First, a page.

Lee: Vice President elect Joe Biden introduced the Violence Against Women Act. I was in the California Legislature and the National Bill allowed states to introduce their own measures within the contexts of federal laws. And so I authored the Violence Against Women Act for the state of California. Really that entails a lot of initiatives for women: counseling, battered women’s shelters; we’ve put in provisions for culturally and linguistically appropriate strategies and programs. And I wrote legislation to increase penalties for harassing by telephone and there are many violence prevention and domestic violence initiatives that I authored when I was in California. And working with the women’s shelters, battered women’s shelters, trying to protect women from their abusers…as I look back in writing this memoir, and like I said, it was the hardest thing to do but what it did—and the editors made me do this—that’s part of the motivation for working on all these issues. People would say, ‘why are you doing so much on women’s issues?’ You know, well, we’ve got to have some protection for women and children in these situations and I assume I draw a lot of that from my personal experiences.
Fraser: Not only in dealing with domestic violence but also dealing with comprehensive sex education. And the challenges that I faced that you’re especially. You know, you motivated me to be more genuine in my own understandings about sexuality. You do as well when you talk about your first husband and just before that phase—that phase of learning about what that is. And you discuss your policy initiatives with Senator Frank Lautenberg about educating people and taking time, not just to bash people over the head with abstinence only, but also efforts to provide comprehensive work. Could you talk about the potential of that in an Obama administration?
Lee: Let me tell you, we have to have comprehensive sex education for our young people. HIV and AIDS, the transmission of sexually transmitted diseases is off the scale now especially with young women and men of color. And its outrageous that the federal government [now, as in November 2008] will not fund comprehensive sex education for our schools and that abstinence only has been the policy. Actually it was instituted under the Welfare Reform Bill when President Clinton signed it, and what happened was federal funds were not allowed to be used in school districts throughout the country unless they were used to teach abstinence only. Well, fortunately, and I was in the legislature then, California, opted out. And so we have been teaching comprehensive sex education. But we don’t receive federal funding at all. Now I believe there have been fifteen or sixteen states that have declined federal funding because comprehensive sex education is the only way you can teach young people how to protect themselves. Sure abstinence, that’s the ideal. But it’s got to be abstinence plus. You have to be realistic and the dangers are too great in terms of HIV and AIDS and young people…young women with unwanted pregnancies and all of the issues I had to deal with. Roe v. Wade, we’ve got to uphold and never let to choose, a woman’s right to privacy be taken away. Some young people think that it’s always been the case. The government should not be allowed to make private decisions that women, their spouses or partners, their clergy persons should be making. And so I’m adamant in terms of being a pro choice woman. And being a person who’s going to continue to work to make sure that our young people, sooner or later, have the opportunity for comprehensive sex education. That’s the only way to help them lead healthy lives.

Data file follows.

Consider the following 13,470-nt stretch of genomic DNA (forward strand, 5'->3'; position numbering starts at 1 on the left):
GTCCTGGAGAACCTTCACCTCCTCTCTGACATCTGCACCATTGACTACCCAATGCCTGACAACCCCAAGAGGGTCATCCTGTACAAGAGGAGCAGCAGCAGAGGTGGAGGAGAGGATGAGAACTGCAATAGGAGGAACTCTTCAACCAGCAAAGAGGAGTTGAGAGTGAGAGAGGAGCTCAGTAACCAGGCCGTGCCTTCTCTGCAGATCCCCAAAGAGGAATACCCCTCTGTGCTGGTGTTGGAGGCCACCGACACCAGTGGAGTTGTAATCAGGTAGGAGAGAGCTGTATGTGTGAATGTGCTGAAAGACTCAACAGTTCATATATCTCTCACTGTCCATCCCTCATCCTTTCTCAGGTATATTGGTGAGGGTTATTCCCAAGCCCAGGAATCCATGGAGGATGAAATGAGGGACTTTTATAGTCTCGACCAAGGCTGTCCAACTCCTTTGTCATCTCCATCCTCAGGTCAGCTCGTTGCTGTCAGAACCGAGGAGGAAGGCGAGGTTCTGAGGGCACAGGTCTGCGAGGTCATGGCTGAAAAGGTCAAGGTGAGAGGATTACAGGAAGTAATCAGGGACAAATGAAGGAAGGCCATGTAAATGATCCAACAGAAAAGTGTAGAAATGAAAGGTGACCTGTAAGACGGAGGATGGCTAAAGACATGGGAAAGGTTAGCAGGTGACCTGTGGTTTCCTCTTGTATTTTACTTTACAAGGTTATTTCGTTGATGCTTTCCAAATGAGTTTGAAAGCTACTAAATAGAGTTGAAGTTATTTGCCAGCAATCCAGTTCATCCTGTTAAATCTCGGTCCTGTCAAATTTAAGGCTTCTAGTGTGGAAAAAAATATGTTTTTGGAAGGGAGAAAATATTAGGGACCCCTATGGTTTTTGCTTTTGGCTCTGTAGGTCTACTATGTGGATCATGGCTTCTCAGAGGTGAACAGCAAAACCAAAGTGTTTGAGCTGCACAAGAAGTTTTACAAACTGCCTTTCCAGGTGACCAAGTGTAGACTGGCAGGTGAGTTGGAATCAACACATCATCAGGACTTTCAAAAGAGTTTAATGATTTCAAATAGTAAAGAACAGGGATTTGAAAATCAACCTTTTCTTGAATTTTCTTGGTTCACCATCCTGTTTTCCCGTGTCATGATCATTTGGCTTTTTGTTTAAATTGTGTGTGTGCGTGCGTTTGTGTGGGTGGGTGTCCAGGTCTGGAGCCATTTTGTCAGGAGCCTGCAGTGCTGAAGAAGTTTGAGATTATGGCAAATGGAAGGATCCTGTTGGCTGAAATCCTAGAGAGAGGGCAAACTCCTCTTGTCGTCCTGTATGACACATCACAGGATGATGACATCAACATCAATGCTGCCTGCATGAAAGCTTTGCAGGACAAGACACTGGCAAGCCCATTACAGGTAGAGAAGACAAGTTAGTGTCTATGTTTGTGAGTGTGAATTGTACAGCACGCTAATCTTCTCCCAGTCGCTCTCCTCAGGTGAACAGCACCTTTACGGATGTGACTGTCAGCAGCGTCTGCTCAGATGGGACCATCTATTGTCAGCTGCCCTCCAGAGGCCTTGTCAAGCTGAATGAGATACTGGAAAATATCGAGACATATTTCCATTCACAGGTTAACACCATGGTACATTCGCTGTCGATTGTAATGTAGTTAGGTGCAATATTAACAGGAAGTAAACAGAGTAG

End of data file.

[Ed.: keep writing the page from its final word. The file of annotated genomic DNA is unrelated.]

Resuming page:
Fraser: Part of the problem is I think the popularization of the word ‘abortion.’ The fact that, you know, and I think it really came about in the late seventies and early eighties when ‘abortion,’ is not the root of the problem when in some cases women are raped. You talked very graphically about some people, some doctors who literally have would have women be tortured because of the unsafe way that the…experience happens, but just the popularization of the word abortion really absolves, essentially, the man from his role, and that’s part of the issue that you really discuss throughout the theme of this book…the men can force the conception, but the women are placed with the burden. The whole abortion debate from the late seventies throughout the eighties problematizes and places disproportionately the burden on women. And that’s why its important that women have reproductive rights over their own bodies and not allow the media to just stigmatize women for that decision.